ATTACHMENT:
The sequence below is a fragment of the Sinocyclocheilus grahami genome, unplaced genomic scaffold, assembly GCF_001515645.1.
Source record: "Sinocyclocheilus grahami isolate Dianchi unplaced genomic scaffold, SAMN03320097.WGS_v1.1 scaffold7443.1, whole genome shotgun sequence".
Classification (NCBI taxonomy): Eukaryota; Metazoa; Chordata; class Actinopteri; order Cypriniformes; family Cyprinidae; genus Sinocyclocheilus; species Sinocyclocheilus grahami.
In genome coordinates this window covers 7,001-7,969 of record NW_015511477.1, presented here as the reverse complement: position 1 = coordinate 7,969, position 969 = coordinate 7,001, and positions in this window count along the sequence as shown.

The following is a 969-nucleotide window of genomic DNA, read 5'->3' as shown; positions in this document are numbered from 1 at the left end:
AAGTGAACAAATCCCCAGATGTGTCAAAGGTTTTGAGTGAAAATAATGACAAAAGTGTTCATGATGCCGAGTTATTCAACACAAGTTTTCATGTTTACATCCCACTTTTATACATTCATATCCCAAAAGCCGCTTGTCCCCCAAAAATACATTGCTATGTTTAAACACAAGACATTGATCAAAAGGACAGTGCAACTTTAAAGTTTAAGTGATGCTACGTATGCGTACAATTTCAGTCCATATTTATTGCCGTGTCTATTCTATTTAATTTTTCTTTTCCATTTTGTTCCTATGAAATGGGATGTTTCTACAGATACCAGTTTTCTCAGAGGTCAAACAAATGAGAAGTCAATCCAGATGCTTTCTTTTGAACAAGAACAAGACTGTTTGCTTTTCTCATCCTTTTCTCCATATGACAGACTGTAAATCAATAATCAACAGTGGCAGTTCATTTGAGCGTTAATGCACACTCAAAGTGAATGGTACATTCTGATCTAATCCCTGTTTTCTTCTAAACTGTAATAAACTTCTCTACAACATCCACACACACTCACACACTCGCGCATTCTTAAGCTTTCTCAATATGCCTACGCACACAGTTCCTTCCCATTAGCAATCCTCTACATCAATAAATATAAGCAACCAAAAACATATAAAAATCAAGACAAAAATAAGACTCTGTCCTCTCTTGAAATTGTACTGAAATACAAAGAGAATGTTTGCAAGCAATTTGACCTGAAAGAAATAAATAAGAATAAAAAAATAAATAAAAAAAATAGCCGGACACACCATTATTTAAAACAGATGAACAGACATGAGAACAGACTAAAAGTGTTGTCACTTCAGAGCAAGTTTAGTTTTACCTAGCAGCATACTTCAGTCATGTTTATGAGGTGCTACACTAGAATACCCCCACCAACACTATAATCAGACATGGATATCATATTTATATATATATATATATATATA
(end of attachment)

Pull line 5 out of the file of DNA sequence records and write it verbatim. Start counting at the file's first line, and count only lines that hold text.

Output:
The following is a 969-nucleotide window of genomic DNA, read 5'->3' as shown; positions in this document are numbered from 1 at the left end: